Liv: What are some of the adventures that saying “yes” has allowed you to experience throughout your cycling journey? Is there any time you wish you had said “no”? Why?
Kaysee: Saying yes to Cape Epic and all the other races that Liv wanted me to go to that year is why I got a contract, but even before that I just always said yes if I got invited to do rides or races. "Like, why not?" is what I always said to myself. I have a hungry appetite for new adventures and obstacles that feel impossible, because there is nothing more satisfying than getting to do new things and feeling accomplished after doing something that felt impossible.
Saying yes is scary sometimes and a lot of times I start questioning my decisions when I'm suffering or overextending myself. I don't regret any of my yeses though. If anything, I have learned a hell of a lot from the times I said yes and should have said no. Those were painful but I grew so much from those.
Now I'm 31 and still say “yes” a lot, but I also say “yes” a lot more to myself and my time. When I first got into cycling it was all consuming, but it was because I loved to get outside and see new things. Now that cycling is my job, I have to manage the balance between races that come with expectations and time for me to keep enjoying cycling for the reason I fell in love with it in the first place.
Liv: What are some obstacles you’ve faced along your journey that have impacted you personally and professionally? What are the lessons you’ve learned from those obstacles?
Kaysee: Life is full of obstacles. Everyone everyday has to overcome obstacles, and just like everyone else I have had to overcome a lot of obstacles. My biggest obstacle is myself and how I internally handle situations. Whether it is choosing to ignore the connection of my feelings of abandonment and control of my food and overexercising myself, or just simply running away from all my feelings inside that made me feel yucky, worthless, and confused.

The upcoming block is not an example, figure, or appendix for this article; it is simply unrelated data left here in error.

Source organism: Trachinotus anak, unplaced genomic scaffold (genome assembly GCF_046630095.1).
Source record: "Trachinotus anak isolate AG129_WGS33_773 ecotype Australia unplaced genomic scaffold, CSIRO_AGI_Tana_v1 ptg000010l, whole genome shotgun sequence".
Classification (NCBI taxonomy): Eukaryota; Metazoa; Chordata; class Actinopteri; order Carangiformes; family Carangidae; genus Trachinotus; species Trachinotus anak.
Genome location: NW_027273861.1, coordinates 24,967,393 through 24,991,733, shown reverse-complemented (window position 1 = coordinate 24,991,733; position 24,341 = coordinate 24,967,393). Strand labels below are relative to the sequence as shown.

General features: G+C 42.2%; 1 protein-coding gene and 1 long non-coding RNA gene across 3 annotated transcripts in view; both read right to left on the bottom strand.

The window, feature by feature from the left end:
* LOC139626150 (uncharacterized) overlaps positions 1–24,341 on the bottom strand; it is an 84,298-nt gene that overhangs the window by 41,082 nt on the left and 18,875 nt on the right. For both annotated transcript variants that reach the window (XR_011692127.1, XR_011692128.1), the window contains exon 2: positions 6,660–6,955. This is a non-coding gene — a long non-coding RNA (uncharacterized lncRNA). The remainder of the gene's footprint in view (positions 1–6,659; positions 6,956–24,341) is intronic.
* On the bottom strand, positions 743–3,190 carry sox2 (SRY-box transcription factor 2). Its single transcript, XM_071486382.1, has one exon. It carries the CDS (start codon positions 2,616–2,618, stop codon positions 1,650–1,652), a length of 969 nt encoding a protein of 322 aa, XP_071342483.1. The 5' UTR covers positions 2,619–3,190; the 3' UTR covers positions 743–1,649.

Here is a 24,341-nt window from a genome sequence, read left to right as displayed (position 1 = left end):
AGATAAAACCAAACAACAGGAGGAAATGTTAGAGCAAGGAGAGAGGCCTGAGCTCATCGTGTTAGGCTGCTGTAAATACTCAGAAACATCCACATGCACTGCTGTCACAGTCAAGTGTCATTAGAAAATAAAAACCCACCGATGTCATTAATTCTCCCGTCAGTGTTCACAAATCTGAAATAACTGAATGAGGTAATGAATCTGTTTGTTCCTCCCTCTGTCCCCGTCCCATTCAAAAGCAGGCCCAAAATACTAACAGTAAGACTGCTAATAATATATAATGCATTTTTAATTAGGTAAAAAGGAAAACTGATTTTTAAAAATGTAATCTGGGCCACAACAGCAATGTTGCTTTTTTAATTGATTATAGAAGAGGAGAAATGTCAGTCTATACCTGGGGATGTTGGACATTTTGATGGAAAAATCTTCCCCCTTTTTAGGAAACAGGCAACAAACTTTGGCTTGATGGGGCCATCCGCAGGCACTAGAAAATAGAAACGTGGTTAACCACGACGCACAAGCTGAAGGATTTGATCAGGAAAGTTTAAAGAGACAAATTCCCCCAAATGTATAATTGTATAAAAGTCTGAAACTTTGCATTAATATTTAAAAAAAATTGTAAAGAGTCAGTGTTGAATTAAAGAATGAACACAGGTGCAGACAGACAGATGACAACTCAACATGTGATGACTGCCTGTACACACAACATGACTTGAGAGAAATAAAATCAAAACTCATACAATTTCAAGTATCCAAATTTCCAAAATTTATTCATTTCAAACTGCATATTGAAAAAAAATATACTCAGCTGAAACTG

Getting help with my internal battles and feelings has left me happier than any race win could give me. Learning how to love me and understanding just how important I am has made living life a lot better. It's hard to live up to everyone’s expectations and when that becomes my only focus, I lose sight of my passions. Passion is what keeps me moving forward, and I get passion from things that fill up my cup, not what fills other people's cups.
Liv: As you say, “A commitment is something you choose to do” not something you have to do. How have your commitments changed over the past few years as you’ve made that distinction? How has drawing that line helped you set your priorities as a professional athlete, in your career as an accountant, and in your relationships?
Kaysee: In the past years I’ve started to distinguish the difference between “I should” and “I want” when it comes to goals. I have become a little more selective with my races. Racing is not my everything and it never will be. Racing comes with a lot of expectations, and I have found that keeping my mind busy and engaged in other goals keeps me happy. I’m currently taking my Certified Public Accountant (CPA) exams and I’m halfway through. Becoming a CPA has always been an intimidating goal for me even though I have a graduate degree in accounting, and I have spent the past ten years juggling cycling with my accounting job. To finally commit myself to that goal was scary and full of a lot of studying that isn’t fun, but I know this is something I want. When I want something, I commit to it, and with that commitment comes drive and focus to help me achieve that goal.